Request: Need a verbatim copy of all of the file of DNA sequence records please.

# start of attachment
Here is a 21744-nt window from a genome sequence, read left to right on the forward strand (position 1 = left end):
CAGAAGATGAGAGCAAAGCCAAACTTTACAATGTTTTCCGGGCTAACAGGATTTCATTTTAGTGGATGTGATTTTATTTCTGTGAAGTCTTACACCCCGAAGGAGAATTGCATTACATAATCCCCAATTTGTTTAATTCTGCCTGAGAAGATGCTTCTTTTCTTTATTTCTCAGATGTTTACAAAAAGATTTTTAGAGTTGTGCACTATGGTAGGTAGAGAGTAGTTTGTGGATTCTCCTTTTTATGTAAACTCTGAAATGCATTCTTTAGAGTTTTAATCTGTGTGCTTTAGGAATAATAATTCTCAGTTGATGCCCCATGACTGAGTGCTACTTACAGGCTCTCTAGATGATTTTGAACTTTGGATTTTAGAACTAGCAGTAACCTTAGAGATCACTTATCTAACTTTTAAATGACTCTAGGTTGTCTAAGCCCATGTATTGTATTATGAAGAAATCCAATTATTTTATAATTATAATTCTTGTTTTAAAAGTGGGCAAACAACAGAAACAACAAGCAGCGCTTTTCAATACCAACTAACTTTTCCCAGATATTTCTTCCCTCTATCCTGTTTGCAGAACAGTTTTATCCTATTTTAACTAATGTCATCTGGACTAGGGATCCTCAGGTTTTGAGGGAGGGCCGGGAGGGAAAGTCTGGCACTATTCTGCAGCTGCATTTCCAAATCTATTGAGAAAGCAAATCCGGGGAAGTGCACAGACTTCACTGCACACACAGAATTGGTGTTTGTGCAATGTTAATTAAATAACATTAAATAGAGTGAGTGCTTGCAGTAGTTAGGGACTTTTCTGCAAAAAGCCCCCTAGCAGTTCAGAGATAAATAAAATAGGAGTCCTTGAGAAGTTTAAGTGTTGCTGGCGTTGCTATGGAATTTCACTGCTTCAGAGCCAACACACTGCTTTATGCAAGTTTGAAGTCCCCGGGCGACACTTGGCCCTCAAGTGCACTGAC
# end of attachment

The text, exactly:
Here is a 21744-nt window from a genome sequence, read left to right on the forward strand (position 1 = left end):
CAGAAGATGAGAGCAAAGCCAAACTTTACAATGTTTTCCGGGCTAACAGGATTTCATTTTAGTGGATGTGATTTTATTTCTGTGAAGTCTTACACCCCGAAGGAGAATTGCATTACATAATCCCCAATTTGTTTAATTCTGCCTGAGAAGATGCTTCTTTTCTTTATTTCTCAGATGTTTACAAAAAGATTTTTAGAGTTGTGCACTATGGTAGGTAGAGAGTAGTTTGTGGATTCTCCTTTTTATGTAAACTCTGAAATGCATTCTTTAGAGTTTTAATCTGTGTGCTTTAGGAATAATAATTCTCAGTTGATGCCCCATGACTGAGTGCTACTTACAGGCTCTCTAGATGATTTTGAACTTTGGATTTTAGAACTAGCAGTAACCTTAGAGATCACTTATCTAACTTTTAAATGACTCTAGGTTGTCTAAGCCCATGTATTGTATTATGAAGAAATCCAATTATTTTATAATTATAATTCTTGTTTTAAAAGTGGGCAAACAACAGAAACAACAAGCAGCGCTTTTCAATACCAACTAACTTTTCCCAGATATTTCTTCCCTCTATCCTGTTTGCAGAACAGTTTTATCCTATTTTAACTAATGTCATCTGGACTAGGGATCCTCAGGTTTTGAGGGAGGGCCGGGAGGGAAAGTCTGGCACTATTCTGCAGCTGCATTTCCAAATCTATTGAGAAAGCAAATCCGGGGAAGTGCACAGACTTCACTGCACACACAGAATTGGTGTTTGTGCAATGTTAATTAAATAACATTAAATAGAGTGAGTGCTTGCAGTAGTTAGGGACTTTTCTGCAAAAAGCCCCCTAGCAGTTCAGAGATAAATAAAATAGGAGTCCTTGAGAAGTTTAAGTGTTGCTGGCGTTGCTATGGAATTTCACTGCTTCAGAGCCAACACACTGCTTTATGCAAGTTTGAAGTCCCCGGGCGACACTTGGCCCTCAAGTGCACTGAC